For The Student Analysts

On Thu, Sep 1, 2011 at 6:18 AM, Linda Larson <lindalarson260@gmail.com> wrote:
Tonight, I was reading a book titled The Art of Speed Reading People, How to Size Up People and Speak Their Language.
 
The authors use the Myers-Briggs Type Indicators to identify preferred communication styles; recognize natural strengths and weaknesses; and identify 4 different temperaments and 16 different personality types.
 
Towards the end of the book there is a section on "How to use your new found knowledge to enable you to connect with others, and not alienate them". I thought it was a good fit for new handwriting analysts to also keep in mind.
 
Vanguard members might have some additional suggestions to add.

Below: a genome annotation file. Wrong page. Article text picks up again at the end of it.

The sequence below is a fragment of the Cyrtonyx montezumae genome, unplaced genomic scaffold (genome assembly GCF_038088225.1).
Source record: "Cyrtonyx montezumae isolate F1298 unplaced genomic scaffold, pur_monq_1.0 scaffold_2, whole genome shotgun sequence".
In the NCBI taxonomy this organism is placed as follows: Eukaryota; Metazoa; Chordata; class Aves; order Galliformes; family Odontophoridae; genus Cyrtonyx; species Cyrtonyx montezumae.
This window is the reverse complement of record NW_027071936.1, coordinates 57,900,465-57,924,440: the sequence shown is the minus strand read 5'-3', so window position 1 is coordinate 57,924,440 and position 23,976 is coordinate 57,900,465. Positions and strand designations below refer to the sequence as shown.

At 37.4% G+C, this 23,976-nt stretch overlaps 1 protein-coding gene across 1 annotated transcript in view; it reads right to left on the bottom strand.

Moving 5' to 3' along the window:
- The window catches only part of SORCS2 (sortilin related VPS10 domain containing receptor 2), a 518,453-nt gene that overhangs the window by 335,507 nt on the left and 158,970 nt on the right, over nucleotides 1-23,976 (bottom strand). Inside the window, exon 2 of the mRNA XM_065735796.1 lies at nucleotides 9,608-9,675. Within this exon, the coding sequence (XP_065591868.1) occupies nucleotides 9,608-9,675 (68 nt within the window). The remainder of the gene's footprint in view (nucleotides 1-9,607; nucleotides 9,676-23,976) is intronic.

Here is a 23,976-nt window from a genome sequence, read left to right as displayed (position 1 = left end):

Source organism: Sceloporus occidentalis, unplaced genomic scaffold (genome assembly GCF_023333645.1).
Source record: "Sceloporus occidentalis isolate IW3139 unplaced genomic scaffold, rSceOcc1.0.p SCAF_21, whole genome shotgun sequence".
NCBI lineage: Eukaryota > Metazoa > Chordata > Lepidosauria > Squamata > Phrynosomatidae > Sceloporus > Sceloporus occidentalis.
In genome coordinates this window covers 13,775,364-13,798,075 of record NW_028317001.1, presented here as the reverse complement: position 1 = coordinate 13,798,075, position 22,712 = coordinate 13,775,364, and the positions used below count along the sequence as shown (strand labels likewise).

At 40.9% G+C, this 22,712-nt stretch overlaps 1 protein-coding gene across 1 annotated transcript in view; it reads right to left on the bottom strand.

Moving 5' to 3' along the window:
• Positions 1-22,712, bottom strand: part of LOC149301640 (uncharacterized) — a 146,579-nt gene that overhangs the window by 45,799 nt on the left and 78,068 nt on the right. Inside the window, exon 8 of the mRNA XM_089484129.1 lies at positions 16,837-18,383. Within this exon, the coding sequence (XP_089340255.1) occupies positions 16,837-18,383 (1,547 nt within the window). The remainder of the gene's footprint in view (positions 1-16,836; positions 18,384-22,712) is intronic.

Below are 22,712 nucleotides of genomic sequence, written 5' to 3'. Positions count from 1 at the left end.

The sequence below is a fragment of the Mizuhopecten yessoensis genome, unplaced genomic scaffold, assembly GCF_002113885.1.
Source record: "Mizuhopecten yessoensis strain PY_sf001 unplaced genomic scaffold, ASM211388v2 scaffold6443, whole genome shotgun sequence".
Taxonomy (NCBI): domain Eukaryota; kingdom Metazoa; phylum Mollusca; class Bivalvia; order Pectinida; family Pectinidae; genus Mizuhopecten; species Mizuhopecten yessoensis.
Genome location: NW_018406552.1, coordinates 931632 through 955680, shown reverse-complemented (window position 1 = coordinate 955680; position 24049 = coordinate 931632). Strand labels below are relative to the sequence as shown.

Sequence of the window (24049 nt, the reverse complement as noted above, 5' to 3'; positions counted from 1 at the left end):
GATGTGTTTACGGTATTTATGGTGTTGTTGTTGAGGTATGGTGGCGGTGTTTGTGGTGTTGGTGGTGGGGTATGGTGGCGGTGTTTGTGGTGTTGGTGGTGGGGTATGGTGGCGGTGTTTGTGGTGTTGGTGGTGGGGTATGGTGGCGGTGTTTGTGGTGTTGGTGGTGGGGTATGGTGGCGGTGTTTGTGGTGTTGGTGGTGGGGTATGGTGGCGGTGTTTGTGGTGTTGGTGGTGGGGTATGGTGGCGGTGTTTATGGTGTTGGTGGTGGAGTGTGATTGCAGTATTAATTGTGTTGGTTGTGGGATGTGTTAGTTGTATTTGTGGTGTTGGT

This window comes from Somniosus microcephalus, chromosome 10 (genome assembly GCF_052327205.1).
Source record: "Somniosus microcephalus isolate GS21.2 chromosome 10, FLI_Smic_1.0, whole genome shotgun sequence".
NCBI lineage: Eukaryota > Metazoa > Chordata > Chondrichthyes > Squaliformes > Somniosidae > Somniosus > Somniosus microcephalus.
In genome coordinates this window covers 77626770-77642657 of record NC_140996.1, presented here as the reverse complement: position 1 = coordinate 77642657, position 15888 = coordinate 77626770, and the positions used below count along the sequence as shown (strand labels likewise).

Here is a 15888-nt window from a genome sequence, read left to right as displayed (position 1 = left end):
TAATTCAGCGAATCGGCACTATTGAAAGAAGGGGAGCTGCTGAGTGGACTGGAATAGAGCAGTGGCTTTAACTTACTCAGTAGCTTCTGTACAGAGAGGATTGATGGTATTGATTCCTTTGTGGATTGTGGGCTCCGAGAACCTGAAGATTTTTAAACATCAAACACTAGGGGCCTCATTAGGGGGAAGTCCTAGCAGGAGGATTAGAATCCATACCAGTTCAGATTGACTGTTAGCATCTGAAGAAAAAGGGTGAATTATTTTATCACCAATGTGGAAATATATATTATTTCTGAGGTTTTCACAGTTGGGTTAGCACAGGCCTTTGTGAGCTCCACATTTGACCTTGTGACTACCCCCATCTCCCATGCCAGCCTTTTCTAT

"1. Resist the urge to show people how smart you are. Amazing your friends and coworkers by making (graphology) into a parlor game may temporarily please you ego but is likely to come back to haunt you.
 
"2. Don't portray yourself as some kind of mind reader. Being able to (analyze handwriting) doesn't make you clairvoyant.
 
"3. Never insist that you know something about a person that he or she considers private. And never share that information with anyone else.
 
"4. Always allow for the possibility that your (interpretation about a person's handwriting may not be complete). Rather consider it a working hypothesis, subject to greater refinement as you gather more experience.
 
"If you follow these suggestions, you will be able to use your new knowledge effectively, ethically and to everyone's best advantage."
 
We all know how exciting it was at the beginning of our studies in graphology. We couldn't wait to look at people's writing and tell them the one or two things we could see in their script.
 
I think this is a good bit of advice to keep in mind for any level of handwriting analyst.
 
Linda L.